Back in the Atletico Madrid starting line-up after serving his 10-week ban for gambling offences. Southgate is still a fan, giving the Atletico Madrid full-back the captain’s armband against Wales in October. Could fill in at left wing-back too.
Calvert-Lewin leads the tightly-contested race to provide cover for Kane. The Everton striker did not sustain his excellent early season form as he suffered from losing some key team-mates to injury but there are signs of a revival.
Saka impressed when called upon during the autumn and his ability to play anywhere down the left flank is an asset, given the general lack of left-footed players. Still eligible to represent Nigeria until he plays another competitive match due to a change of Fifa’s rules.
One of the potential beneficiaries of the switch to a 3-4-3. Walker’s pace and ability to play either as a right-back or the right-sided centre-back in Southgate’s new back three offers him a route into the final squad that is not open for some of his rivals.
Easily one of England’s three best goalkeepers based on his displays on loan at Sheffield United last season but playing second fiddle to David de Gea at Manchester United could hurt his chances of a place.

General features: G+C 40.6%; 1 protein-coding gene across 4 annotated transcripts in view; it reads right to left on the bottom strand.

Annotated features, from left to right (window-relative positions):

On the fringes
Under consideration once again having resurrected his Manchester City career, though will have to maintain his form to hold onto his place. Stones’ revival is great news for England, who looked short on quality centre-backs in the autumn despite playing three.
Southgate said “the door is certainly open” for Shaw and a recall is a possibility again after his excellent form for United. With no genuine left-back cover for Chilwell, there is a vacancy, though it may come down to a choice between him and Saka.
Playing regularly and well for Dortmund, impressing in the Champions League knock-out stages and not even 18 until June. Bellingham’s omission from the Under-21s Euros squad was intriguing, though Covid restrictions may prevent a March call-up.
Has the J-Lingz renaissance come too late for a Euros place? Possibly not. Lingard returned for the March internationals, having been a trusted regular at the last World Cup. His work rate off-the-ball is something Southgate wants in his attacking players.